4 November 2011

Time For A Proper Viking Frukost

If you have a smattering of Norwegian, you'll know that frukost means 'breakfast'. As much as I love dinner, there's nothing like a good breakfast to start the day. Breakfasts here in Norway are a little bit different than in many other countries, and though I've eaten lots of good breakfasts abroad, there's nothing like a good, old healthy breakfast, norsk-style. Nothing particularly exotic, mind you; mostly I stick to the same three things. Wholegrain breads/buns with mackerel is a big favourite, followed by goat cheese, leverpostei (liver pâte) and the famous Norwegian brown cheese. Whenever I'm tired of bread, I turn to my second lucrative option: homemade granola or havregryn (milk with oats). During the weekend I may even take it as far as to add blueberries into the mixture. But there are times, rare as they can be, when I'm tired of eating bread or cereals. Those days, I turn to knekkebrød, or crisp bread, with cheese, salmon and sometimes even boiled eggs. 

 
Sweet breakfasts, though, are really hard for me to swallow. This is often a problem for me when I travel, particularly in countries like France or the United States. Germany – mostly rye bread with cheese or jam – no problem. Israel – pita stuffed with hummus, tomatoes and olives – actually quite good. Although I often pride myself in my experimental gastronomical nature, breakfast remains as Norwegian as possible, if I can help it. This became quite a challenge to me when I lived with a lovely French family in Brittany this summer. For them, the idea of eating fish for breakfast was odd. For me, the idea of eating chocolate cereals and baguettes with Nutella every morning was peculiar. It's such an incredibly trivial matter, I know, but what you eat for breakfast affects the entire day, in my opinion. Still, I was in a foreign country and there was nothing for me to do but to respect their customs.*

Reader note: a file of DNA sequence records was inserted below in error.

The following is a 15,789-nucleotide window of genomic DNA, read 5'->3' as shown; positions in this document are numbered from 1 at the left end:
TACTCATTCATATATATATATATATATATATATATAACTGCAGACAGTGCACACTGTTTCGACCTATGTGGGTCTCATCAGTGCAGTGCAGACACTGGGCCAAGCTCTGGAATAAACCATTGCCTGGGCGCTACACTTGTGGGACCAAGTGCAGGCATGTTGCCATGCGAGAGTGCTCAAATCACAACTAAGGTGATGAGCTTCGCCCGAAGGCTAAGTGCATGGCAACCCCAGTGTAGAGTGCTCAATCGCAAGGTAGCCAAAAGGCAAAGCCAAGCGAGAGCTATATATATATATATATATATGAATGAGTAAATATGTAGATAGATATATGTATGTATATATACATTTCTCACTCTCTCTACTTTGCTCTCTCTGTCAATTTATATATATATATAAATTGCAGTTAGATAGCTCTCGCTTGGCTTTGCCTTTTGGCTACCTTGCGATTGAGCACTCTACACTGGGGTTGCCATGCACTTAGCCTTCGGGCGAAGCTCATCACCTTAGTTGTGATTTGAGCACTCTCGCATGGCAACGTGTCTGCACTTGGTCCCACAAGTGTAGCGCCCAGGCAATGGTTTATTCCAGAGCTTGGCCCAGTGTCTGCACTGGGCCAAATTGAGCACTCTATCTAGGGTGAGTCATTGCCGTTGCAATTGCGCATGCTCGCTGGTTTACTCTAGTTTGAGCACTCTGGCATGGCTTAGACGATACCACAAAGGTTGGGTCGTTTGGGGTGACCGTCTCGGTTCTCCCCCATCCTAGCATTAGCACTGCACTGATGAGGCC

I did it for two weeks: crêpes with jam, baguettes with Nutella, chocolate cereals, those kinds of things. I even had milk in my coffee! And I was so hungry. I was hungry all the time. My tummy began rumbling an hour or so after breakfast, and it was all very confusing. Clearly early-morning palate-broadening is harder than it seems.


Anyway, back to the norsk. Let's talk knekkebrød. Their wonderful taste, the way they pass through your system, the incredible flexibility... Honestly, what's not to like? Today, of course, you can buy knekkebrød, but that's not particularly fun. And unlike bread, they take next-to-no time to make. You just have to mix the ingredients together, smear it on a baking sheet and throw it in the oven. Lovely. If you like your breakfasts sweet, you can smear a blob of Nutella or jam on; if you prefer a savoury version, just top it with fish or cheese or anything else you may fancy. This particular recipe is one of my own, but again, it's very flexible, so you can add regular wheat flour or buckwheat flour or any other flour, as you please, rather than rye and spelt flour. You may have to adjust the baking time. One thing I really like to do is to take them out of the oven prematurely, after about 40-45 minutes. At this point they'll be softer than a regular knekkebrød; a mixture of regular bread and crisp bread. Experiment and suit it as you like. As we say in Norway, lukke til!